Since this is a blog about my daily life and the significant four seasons in Norway, I can’t miss the chance to tell you about another sign of spring – 1st of May, the labours day. I’m not that political active and was born a true capitalist, but have gradually changed into a social democrat. Who know, I might die as a communist :-)
The socialist Labour Party is responsible for the creation of Labour Day. It became a Norwegian national holiday celebrated every May 1st following World War II, but the idea originated in Paris at international labour congress in 1898. Labour Day was strictly observed in Norway for the first few decades of its existence. At that time, the life of workers was hard. Working six to seven days a week, ten hours a day, for very little money was the norm. A national day of rest was truly a significant event back then.
Today, referring to my article below, since Norway is ranked the best place to live in, there are new battles to fight: equal rights between the sexes, improvement of education, anti social dumping (there are a lot of foreign workers in Norway with low wages) and some even fight for a 4 day work of week. What I like the best though, is that the demonstrators are more focused on unfairness and difficulties in other parts of the world and people who are repressed and threatened for their race, religion or the colour of their skin.
On the 1st of May in Norway, political leaders give their speeches all over the country. In Oslo, at the “Labours Square, Youngstorget, LO (The Norwegian Confederation of Trade Unions) are the host. In the picture above, you see the podium and I could not resist having myself captured from there. Maybe I run for Prime Minister in the next election :-)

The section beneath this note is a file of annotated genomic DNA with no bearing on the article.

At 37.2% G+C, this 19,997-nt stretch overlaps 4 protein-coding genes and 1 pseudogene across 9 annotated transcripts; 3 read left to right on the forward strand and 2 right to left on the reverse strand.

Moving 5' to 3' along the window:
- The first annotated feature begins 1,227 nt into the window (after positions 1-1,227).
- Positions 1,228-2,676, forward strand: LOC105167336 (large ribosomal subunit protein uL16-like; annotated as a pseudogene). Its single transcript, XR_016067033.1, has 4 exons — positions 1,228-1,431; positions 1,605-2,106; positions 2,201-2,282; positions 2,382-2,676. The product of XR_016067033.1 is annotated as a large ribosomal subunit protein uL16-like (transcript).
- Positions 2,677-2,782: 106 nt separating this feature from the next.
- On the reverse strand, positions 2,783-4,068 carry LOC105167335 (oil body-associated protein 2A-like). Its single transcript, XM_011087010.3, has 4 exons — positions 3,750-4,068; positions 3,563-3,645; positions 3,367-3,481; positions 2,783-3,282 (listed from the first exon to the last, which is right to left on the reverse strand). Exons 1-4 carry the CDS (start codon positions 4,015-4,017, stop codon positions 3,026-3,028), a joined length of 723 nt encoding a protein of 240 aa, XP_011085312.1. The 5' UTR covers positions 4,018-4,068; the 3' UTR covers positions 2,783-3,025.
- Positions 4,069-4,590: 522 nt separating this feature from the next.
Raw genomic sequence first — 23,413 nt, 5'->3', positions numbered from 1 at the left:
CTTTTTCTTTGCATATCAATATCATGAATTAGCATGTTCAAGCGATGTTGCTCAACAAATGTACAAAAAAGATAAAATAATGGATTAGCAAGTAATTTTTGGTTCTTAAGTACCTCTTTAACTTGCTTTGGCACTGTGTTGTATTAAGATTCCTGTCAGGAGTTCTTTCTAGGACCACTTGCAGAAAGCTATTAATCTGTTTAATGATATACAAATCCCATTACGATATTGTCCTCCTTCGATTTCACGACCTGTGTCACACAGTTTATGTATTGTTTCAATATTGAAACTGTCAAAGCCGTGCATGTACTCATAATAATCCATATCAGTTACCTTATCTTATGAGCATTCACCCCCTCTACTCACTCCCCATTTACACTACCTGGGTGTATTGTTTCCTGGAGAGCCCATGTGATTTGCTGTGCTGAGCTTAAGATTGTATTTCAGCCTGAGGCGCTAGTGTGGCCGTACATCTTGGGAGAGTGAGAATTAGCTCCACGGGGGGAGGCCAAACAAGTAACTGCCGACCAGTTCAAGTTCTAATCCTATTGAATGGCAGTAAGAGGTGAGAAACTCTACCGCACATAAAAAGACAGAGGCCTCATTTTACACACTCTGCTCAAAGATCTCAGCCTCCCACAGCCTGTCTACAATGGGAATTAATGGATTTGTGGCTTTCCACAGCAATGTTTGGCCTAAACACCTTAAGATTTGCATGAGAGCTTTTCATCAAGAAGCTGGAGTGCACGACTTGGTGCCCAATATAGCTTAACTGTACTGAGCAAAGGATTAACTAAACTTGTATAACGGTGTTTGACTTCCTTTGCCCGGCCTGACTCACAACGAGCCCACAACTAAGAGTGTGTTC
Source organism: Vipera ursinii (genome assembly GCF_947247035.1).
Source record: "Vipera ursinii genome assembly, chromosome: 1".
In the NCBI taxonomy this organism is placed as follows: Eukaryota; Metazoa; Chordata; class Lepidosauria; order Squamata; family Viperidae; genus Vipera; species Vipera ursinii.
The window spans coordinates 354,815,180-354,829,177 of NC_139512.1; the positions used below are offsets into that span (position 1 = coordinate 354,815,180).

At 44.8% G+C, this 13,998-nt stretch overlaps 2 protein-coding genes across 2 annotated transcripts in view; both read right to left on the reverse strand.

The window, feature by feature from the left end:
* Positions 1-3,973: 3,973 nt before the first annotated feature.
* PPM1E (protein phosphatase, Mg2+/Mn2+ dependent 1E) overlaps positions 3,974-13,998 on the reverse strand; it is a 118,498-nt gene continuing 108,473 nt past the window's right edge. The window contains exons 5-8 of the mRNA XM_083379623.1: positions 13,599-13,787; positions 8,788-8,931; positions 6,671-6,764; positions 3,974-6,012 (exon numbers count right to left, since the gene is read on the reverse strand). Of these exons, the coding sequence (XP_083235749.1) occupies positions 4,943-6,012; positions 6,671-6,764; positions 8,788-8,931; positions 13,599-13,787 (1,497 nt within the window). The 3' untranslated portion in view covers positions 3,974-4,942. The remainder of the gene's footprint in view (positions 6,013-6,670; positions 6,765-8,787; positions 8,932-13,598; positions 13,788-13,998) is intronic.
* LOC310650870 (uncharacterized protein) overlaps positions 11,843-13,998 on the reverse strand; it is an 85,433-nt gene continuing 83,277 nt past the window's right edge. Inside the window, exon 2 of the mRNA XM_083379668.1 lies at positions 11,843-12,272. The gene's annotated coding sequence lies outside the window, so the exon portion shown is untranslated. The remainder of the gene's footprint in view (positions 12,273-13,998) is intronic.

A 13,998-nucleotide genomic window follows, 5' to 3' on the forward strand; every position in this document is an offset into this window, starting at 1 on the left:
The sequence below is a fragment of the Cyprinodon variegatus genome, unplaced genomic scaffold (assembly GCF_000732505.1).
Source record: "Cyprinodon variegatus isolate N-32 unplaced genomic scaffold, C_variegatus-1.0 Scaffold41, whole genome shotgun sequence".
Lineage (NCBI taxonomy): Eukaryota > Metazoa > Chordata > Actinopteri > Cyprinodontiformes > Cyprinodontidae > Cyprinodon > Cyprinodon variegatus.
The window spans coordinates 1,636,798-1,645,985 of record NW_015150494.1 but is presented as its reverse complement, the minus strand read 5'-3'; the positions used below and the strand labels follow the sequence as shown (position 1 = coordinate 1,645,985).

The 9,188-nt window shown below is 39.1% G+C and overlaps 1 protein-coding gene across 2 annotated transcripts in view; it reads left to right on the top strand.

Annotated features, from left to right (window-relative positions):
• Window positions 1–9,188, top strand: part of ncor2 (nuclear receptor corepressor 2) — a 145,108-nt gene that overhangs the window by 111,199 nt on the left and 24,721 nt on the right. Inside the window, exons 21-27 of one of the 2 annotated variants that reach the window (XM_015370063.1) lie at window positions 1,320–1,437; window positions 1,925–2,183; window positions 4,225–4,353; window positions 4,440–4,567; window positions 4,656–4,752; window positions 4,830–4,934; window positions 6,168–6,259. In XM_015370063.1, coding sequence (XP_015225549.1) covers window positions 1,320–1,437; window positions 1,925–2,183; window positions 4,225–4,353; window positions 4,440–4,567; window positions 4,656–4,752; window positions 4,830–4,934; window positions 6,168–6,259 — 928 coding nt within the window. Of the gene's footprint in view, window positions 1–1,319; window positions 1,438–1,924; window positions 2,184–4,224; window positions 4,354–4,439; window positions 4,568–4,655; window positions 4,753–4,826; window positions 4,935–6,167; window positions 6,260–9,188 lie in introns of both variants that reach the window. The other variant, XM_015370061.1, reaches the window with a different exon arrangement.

What reminds me most of spring this day is the brass marching band playing in the parade. I love their music and it is like hearing the nation coming out of hibernation. Most of the bands in Norway are school bands which have been practising all winter long and are now ready to salute the new season. They will be an important part of our 17th of May – our National day – and I can hardly wait to tell you about it. Then the children will be the participants in the parade. That is what’s so charming about how Norway celebrates their signing of the constitution.
I had my mobile phone with me of course – as always – and since it also makes videos, I will like to show you an example of the brass marching band playing. Not the best quality, but I hope you get the idea of them. One of my bonus children is playing in a band like this. And this year, their grandmother from the US is coming over. We can hardly wait to show her the proud drummer playing for her on the 17th of May. So stay tuned.
I’m going to Sofia, Bulgaria, this week, so it might take a while before I’m back with another sign of spring in Norway and some pictures from Bulgaria as well!